In your next section of statistics, you first bring up the exponential decline between 1979 and 1992. My hypothesis for why this is is fear. People were simply afraid to be arrested, faced with severe consequences. The drug war was priority 3 out of 29, after all. While you might say that the lower use of drugs was good, fear is no way to run a society. Societies are built on trust and cooperation. Fear only leads to distrust and betrayal.
Your next statistic is the sharp increase in drug use when Clinton made the war on drugs a lower priority, and the slow decline that subsequently followed. My guess is that people initially all experimented with drugs because they would not be as likely to be caught or as severely punished. But after the initial surge, they realized that drugs weren't for them, and stopped. If this logic were applied to full legalization, chances are there would be an initial spike in drug use, which would then get progressively less. Perhaps the rate would even go down beyond the current rate, as the 'cool factor' of doing something illegal is now gone.
Finally, I agree that a society of non-users would be better. I would hope that you realize, however, that this is an unrealistic, utopian ideal, and it would never be possible.

4. Users cannot be helped if they are scammed
It is clear that my example wasn't good enough, which I suppose I can't deny. Maybe a better example would be safety. A dealer could market his drug as completely safe, but in reality the drug is incredibly dangerous. This would be considered fraud, and any victims of this fraud would not be able to receive legal help, even though they were victims, not offenders. I hope this is better than my last example. What I'm really getting at is that if one is a victim, they cannot testify against their offender as long as drugs are illegal.
At the end of your paragraph, though, your argument is actually detrimental to your own case. The core of your argument is that drugs should be banned because they cause health problems, which contribute to societal problems like lack of productivity. By this logic, why not ban McDonalds. McDonalds causes health problems, and on the societal level leads to the obesity epidemic, which in turn leads to lower productivity and higher death rates. Why should one unhealthy product be banned but the other left alone?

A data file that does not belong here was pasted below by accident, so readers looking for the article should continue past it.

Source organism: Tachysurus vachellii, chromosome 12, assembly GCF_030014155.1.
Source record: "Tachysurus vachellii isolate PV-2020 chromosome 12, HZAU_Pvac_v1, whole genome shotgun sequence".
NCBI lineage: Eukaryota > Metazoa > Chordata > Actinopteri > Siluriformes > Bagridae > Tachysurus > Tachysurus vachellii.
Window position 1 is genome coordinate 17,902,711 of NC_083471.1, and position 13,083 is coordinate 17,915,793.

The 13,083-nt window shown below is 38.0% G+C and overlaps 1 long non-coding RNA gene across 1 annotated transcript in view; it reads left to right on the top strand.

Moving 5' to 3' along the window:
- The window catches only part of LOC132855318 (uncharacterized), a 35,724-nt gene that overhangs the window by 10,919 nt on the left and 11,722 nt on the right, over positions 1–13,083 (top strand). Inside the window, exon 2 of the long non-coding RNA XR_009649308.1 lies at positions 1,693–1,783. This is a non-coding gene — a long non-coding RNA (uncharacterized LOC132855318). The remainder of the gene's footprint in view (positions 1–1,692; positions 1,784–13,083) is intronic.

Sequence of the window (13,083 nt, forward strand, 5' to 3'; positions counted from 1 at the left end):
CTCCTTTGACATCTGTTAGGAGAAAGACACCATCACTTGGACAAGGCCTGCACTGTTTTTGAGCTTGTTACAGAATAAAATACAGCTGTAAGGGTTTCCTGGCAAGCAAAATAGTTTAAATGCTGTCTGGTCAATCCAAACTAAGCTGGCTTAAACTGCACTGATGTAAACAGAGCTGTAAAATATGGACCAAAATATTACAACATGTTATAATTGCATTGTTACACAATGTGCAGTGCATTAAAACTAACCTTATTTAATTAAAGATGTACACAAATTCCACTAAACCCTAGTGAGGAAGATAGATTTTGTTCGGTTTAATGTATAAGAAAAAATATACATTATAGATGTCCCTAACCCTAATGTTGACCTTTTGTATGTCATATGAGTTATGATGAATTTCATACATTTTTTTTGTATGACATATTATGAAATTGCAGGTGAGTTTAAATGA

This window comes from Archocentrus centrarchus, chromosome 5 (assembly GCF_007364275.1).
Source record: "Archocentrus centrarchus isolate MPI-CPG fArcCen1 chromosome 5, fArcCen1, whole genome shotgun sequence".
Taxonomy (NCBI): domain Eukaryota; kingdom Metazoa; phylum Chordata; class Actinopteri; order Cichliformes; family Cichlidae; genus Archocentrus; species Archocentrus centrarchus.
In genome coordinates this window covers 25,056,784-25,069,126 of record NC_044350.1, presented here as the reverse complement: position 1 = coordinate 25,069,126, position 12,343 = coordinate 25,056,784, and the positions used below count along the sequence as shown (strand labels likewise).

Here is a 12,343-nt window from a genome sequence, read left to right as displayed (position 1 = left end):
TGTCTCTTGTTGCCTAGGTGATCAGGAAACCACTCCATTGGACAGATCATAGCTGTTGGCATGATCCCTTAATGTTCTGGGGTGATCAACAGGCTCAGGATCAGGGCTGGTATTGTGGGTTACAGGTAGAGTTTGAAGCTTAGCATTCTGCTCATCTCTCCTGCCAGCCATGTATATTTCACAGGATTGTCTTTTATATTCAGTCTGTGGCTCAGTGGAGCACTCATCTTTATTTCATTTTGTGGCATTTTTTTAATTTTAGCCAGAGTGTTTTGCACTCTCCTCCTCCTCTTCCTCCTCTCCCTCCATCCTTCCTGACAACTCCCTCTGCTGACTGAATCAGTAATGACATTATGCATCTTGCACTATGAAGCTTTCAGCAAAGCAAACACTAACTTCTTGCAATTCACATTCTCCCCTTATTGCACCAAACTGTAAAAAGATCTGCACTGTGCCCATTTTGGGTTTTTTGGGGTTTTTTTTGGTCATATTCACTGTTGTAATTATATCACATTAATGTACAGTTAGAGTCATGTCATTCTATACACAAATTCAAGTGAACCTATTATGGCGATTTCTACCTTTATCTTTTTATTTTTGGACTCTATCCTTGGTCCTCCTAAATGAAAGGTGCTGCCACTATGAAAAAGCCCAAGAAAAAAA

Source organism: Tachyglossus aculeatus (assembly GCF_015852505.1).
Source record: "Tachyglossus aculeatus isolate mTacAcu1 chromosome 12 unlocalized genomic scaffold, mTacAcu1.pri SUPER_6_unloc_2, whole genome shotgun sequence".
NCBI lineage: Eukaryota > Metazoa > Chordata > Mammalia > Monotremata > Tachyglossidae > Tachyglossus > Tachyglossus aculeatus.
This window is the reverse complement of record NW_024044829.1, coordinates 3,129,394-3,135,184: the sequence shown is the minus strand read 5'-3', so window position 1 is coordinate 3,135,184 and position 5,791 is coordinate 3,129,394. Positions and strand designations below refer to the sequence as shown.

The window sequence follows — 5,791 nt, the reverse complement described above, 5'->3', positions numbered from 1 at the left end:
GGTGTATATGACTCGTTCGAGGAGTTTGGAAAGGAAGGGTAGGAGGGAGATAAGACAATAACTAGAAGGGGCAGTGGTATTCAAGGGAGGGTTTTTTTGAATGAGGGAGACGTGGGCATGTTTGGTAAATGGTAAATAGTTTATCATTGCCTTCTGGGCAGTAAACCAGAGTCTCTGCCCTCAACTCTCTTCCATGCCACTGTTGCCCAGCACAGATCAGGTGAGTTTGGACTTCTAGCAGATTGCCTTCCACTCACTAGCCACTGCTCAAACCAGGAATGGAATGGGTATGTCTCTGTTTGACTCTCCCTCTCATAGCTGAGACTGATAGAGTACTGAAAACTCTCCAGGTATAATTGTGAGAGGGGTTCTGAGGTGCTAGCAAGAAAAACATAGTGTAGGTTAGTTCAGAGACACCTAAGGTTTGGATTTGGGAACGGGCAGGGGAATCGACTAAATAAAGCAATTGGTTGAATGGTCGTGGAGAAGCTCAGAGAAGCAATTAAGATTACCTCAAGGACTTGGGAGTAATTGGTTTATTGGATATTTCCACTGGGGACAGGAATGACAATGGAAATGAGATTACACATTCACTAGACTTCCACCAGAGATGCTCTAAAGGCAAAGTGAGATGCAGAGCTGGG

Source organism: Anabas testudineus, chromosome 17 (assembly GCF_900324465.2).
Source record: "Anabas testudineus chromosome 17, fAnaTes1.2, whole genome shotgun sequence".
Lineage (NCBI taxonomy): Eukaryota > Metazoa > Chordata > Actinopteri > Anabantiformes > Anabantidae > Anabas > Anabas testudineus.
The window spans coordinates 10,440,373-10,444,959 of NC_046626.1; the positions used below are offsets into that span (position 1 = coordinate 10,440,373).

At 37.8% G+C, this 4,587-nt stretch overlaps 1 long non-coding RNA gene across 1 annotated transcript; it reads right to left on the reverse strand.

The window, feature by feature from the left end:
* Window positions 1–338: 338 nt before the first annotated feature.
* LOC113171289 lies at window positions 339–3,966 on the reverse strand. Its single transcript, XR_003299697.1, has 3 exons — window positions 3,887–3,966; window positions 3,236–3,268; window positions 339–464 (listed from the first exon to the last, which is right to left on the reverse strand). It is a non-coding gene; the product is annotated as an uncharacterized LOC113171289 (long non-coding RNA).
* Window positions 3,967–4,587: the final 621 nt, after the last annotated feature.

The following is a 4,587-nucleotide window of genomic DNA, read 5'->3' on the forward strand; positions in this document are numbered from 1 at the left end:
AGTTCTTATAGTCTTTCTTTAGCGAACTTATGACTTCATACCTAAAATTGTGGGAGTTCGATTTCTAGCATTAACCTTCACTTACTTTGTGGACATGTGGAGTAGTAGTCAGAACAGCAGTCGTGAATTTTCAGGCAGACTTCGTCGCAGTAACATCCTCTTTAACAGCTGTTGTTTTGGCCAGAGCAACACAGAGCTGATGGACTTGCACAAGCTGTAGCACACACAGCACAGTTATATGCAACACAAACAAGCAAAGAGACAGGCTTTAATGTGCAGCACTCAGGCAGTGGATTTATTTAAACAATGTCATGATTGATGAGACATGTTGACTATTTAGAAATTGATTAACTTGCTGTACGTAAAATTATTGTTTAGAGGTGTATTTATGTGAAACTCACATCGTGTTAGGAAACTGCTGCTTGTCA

Source:
http://www.historylearningsite.co.uk...
THEBOMB

Con

Thanks for this debate :)

1. The act of taking drugs does not violate rights

My opponent begins by stating the reason that civil servants take an oath, and he is correct. My opponent is correct in this regard, if there were no enemies, there would be nothing to protect against. The purpose of the oath of office is to ensure that civil servants will uphold the Constitution and from that "establish Justice, insure domestic tranquility, provide for the common defense, promote the general welfare, and secure the blessings of liberty." The point is, the federal government is concerning itself with collective rights, not individual rights. This is why murder is generally not prosectued under federal law, but rather state law. Unless that murder has something to do with collective security (ie, the killing of the president affects more than just the individual, it affects the nation.) The Framers never denied that people have the right to life, liberty, and the pursuit of happiness. But, the Federal Government concerns itself with protecting the rights of the collective people. The Federal Government deals with society as a whole, not just individuals. The states and municipalites are left to protect the individual.